Western’s Amigos Club, one of five organizations under the Multicultural Center (MCC) umbrella, is hosting the 32nd annual Western Carnaval event, described as a “Latino style Mardi Gras,” in the University Center Ballroom beginning at 8 p.m. Tickets are $8 for 21+, with presale tickets including two free drinks (from a keg of Dos Equis), and $5 for students under 21 or those opting not to drink. Light food from Sodexo, including nachos, will also be provided to fuel a night of dancing and fun. 

This year’s event will mark a return to the annual celebration for Western, after 2021’s event was canceled due to Covid-19 precautions. In the years prior, celebrations had taken place at the Timbers Bar and Grill, including the 2020 iteration, which snuck in right before the pandemic hit. This year, the event is on campus, and the Amigos Club is excited to share a night of dancing, music, and refreshments with Western’s students. 

La’Ronn Smith, a Western student and DJ, will be providing the evening’s musical offerings, and some select students will be able to contribute an event playlist, which will feature samplings from popular Latin American music genres Bachata, Merengue, and Reggaeton, notes Amigos Club President Dalia Alejandre. 

Brazil’s Carnival, spelled slightly differently, is widely recognized as the largest version of the holiday, drawing millions of Brazilians and hundreds of thousands of tourists to Rio De Janeiro every year the Friday before Ash Wednesday (falling in late February or early March), which marks the start of lent. The event’s name is taken from the Italian phrase “carne levare”, which literally means “to remove meat,” a religious practice for many Catholics during lent. The holiday is essentially one last hurrah before a 40-day lent period of self-imposed moderation. 

Carnival in Rio De Janeiro, 2019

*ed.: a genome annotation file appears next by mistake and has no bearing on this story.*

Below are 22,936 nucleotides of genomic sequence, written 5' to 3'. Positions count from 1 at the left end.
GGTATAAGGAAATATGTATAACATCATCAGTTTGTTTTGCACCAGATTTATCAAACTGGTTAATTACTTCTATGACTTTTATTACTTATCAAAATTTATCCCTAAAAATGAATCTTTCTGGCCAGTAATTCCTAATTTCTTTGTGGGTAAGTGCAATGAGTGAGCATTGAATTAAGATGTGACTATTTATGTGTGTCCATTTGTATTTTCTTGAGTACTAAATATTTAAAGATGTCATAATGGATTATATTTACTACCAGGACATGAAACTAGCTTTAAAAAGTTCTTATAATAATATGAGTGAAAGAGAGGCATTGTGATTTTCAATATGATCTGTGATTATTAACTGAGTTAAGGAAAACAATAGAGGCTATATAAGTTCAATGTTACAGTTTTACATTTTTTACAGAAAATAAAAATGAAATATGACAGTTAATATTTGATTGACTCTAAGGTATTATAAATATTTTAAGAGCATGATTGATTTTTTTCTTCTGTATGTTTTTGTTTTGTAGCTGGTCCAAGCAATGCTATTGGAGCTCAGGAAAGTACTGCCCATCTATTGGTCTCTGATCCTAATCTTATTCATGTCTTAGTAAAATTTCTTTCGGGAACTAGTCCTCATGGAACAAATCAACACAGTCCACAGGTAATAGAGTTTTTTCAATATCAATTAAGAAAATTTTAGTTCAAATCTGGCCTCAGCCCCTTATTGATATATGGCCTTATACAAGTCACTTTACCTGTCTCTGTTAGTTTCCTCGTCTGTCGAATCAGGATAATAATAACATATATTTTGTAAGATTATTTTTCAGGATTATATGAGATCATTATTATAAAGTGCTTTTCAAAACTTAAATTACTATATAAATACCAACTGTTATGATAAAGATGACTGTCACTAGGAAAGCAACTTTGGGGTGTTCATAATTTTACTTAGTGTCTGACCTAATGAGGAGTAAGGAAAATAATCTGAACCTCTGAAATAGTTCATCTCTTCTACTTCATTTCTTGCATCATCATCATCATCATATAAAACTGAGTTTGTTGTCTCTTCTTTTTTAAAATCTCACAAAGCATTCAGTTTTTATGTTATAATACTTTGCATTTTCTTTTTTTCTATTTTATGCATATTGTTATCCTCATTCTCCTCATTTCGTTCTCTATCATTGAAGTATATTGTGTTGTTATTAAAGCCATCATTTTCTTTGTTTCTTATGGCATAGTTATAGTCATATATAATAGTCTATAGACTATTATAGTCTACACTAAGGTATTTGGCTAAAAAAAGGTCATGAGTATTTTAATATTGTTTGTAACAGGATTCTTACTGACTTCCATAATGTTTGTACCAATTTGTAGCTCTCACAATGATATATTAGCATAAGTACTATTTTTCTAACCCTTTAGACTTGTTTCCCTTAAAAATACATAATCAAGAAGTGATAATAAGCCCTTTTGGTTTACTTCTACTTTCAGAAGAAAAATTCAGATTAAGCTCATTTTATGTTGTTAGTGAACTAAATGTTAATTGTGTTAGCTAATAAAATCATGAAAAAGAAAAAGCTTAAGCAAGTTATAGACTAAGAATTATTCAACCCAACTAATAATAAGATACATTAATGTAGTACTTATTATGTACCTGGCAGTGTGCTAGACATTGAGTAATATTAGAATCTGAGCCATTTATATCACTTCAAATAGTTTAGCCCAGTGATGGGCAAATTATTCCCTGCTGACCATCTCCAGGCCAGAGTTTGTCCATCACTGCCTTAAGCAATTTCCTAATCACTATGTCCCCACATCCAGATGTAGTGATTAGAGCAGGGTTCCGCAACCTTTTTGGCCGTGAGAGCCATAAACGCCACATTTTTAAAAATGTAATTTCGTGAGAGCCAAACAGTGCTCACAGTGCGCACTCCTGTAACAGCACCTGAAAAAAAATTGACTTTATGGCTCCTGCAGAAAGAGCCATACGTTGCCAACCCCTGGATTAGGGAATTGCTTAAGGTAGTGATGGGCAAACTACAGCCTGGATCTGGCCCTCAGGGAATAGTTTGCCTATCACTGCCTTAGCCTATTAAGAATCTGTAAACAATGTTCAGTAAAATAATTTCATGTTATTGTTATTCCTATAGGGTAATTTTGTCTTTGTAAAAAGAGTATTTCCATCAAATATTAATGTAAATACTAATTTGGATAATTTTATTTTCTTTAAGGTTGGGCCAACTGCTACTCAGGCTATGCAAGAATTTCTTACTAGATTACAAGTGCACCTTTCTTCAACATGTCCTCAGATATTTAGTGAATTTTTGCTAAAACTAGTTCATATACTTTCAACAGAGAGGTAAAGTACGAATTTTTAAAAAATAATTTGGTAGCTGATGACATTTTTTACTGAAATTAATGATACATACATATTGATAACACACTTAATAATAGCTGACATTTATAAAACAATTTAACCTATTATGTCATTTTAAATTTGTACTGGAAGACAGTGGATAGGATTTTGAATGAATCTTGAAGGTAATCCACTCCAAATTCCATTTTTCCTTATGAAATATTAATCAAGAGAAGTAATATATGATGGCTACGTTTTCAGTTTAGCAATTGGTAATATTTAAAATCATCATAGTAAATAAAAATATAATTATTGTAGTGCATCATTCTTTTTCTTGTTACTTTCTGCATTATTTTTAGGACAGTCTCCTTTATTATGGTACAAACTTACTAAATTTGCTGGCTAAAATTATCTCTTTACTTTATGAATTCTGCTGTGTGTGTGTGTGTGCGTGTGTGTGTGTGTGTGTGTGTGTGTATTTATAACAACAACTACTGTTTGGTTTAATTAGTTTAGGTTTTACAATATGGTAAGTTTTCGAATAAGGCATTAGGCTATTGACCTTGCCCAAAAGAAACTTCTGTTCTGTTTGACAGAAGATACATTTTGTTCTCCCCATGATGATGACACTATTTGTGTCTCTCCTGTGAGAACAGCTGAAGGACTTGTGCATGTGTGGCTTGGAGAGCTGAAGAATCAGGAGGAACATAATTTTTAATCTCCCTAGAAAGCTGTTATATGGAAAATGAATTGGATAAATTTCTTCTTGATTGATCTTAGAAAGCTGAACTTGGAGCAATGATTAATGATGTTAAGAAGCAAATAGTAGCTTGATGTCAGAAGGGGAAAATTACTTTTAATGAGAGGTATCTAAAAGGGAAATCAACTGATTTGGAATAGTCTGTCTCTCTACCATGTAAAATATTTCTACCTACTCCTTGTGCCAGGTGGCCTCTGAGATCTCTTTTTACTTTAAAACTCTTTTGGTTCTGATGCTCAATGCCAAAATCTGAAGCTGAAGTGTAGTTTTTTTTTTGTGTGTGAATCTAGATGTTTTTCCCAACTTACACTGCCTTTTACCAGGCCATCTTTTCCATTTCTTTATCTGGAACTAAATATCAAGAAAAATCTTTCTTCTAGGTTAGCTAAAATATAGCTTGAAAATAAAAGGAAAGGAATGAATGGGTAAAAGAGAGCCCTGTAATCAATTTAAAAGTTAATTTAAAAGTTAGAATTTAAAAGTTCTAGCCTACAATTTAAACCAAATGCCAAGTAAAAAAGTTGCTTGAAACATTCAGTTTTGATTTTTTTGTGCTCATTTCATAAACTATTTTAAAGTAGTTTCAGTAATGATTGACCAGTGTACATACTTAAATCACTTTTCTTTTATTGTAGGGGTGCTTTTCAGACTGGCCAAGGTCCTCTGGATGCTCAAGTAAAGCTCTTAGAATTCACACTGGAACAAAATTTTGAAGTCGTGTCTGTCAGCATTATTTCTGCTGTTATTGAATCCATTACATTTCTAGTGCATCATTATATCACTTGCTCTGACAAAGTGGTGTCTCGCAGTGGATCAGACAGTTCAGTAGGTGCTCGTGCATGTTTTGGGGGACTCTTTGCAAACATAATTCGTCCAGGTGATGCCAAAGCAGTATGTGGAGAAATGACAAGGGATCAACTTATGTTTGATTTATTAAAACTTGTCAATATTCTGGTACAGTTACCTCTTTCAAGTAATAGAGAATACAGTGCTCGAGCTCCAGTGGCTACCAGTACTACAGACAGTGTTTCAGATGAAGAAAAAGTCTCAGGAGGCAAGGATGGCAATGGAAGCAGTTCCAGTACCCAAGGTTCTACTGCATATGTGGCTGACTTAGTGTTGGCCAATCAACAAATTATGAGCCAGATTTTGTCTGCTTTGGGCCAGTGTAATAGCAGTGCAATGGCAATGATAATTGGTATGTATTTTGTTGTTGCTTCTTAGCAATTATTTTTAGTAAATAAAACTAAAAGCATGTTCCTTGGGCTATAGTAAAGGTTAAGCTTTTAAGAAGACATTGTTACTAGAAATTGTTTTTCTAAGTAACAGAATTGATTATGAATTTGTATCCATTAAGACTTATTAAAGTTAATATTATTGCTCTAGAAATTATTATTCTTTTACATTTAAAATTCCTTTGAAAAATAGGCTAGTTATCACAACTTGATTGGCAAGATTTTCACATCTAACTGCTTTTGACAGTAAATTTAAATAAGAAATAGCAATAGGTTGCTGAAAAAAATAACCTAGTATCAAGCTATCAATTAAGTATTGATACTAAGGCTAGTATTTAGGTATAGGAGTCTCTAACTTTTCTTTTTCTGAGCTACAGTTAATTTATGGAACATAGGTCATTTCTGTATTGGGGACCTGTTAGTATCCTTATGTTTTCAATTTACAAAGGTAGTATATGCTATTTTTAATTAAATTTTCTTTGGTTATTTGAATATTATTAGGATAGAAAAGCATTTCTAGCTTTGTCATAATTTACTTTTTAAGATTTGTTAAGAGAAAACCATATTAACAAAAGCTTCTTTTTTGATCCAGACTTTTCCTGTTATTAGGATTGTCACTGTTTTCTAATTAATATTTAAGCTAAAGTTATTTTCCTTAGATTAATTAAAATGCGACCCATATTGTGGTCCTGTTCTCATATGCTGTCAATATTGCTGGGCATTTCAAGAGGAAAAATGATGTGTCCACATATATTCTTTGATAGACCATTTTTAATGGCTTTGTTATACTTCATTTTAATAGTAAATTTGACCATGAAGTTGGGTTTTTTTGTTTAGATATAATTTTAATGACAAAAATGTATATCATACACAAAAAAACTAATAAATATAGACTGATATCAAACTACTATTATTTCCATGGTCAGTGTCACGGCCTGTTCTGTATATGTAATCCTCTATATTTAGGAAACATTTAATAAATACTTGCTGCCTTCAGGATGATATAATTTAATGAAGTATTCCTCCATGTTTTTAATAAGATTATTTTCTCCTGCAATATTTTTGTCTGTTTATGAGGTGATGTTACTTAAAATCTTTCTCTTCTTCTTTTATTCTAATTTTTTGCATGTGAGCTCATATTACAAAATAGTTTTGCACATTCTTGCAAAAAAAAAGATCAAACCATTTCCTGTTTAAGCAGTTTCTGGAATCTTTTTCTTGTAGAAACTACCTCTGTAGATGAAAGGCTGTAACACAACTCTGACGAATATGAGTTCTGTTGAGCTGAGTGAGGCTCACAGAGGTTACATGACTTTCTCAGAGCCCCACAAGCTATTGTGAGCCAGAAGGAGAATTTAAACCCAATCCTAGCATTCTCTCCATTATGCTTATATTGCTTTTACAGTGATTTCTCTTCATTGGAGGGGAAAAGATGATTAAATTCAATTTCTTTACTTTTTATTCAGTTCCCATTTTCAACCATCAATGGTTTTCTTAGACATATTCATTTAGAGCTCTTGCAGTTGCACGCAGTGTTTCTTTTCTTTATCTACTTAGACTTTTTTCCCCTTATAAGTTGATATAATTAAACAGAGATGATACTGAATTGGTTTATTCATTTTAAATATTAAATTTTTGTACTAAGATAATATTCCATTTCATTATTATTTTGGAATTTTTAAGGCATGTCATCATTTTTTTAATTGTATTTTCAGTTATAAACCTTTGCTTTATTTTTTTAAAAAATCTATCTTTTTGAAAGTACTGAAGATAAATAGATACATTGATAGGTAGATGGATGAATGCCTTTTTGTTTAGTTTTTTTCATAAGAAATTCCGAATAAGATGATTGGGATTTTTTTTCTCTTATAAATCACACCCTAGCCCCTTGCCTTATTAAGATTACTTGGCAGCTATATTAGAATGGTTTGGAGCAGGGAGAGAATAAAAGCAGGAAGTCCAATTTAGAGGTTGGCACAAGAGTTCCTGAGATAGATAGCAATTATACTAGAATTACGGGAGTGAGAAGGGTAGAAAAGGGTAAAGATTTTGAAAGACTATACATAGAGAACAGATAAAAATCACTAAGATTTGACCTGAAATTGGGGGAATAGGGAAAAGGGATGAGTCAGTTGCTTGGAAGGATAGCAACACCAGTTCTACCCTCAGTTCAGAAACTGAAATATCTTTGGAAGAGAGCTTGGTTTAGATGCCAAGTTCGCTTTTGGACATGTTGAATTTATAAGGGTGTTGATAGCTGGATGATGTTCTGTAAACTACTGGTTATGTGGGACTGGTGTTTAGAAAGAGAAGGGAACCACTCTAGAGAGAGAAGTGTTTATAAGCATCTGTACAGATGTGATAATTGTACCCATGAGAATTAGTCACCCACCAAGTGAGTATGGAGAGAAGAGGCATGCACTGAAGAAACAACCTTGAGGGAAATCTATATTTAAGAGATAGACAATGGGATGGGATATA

Carnaval as a holiday is a unique blend of Catholic traditions stemming from Europe, mashed up with Latin influences and other local and regional cultures around the world. Typical festivities include elaborate costumes and masks to accompany street parties, parades, and circuses, along with the indulgence of various foods, particularly meats, and a fair amount of drink. With all these factors acting together, the festivities are designed to promote social unity and, in many iterations, the reversal of typical social orders and rules. 

Charles Hammaker, a Western student and the MCC Director, notes that anywhere where you find Catholicism, you will find some localized version of either Carnival (or Carnaval), or its close offshoot Mardi Gras. Rousing annual celebrations of the two holidays persist throughout Europe, Latin America, North America, the Caribbean, Africa, and even Australia. 

“All cultures rely on three things: family, music, and dance,” says Alejandre. Luckily for Western students, at least two of three will be on offer this coming Saturday at Carnaval. 

The Amigos Club will be tabling in the UC with the opportunity to buy tickets on Thursday, March 3 from 12 to 2 p.m. You can also buy presale tickets in the Multicultural Center until Thursday, or right before the event at the door (but without the two free drinks for 21+ individuals). We hope to see you there!